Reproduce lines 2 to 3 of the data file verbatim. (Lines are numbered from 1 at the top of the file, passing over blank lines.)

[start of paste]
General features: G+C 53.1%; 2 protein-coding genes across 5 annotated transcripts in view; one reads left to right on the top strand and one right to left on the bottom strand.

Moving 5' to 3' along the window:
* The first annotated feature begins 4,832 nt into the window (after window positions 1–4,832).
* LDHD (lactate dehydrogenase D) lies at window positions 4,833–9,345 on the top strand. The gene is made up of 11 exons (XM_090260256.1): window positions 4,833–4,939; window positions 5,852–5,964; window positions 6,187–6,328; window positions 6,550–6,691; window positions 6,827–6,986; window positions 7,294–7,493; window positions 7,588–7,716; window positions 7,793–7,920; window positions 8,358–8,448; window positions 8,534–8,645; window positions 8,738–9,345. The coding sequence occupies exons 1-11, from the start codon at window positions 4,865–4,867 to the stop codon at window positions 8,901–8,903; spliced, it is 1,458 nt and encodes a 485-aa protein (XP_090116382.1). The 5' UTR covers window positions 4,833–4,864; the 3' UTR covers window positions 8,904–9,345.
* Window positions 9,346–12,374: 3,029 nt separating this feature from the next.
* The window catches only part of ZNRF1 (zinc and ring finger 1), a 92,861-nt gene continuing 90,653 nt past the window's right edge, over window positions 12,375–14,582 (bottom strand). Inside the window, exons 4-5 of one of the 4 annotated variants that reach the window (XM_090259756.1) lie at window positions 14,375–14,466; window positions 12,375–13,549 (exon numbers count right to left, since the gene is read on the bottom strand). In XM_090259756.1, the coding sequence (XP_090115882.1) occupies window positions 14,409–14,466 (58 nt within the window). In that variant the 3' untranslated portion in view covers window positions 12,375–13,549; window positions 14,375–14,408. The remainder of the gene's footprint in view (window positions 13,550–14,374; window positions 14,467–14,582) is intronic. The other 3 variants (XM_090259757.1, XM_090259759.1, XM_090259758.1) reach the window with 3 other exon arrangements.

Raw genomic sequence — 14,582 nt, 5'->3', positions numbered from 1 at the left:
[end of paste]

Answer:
Moving 5' to 3' along the window:
* The first annotated feature begins 4,832 nt into the window (after window positions 1–4,832).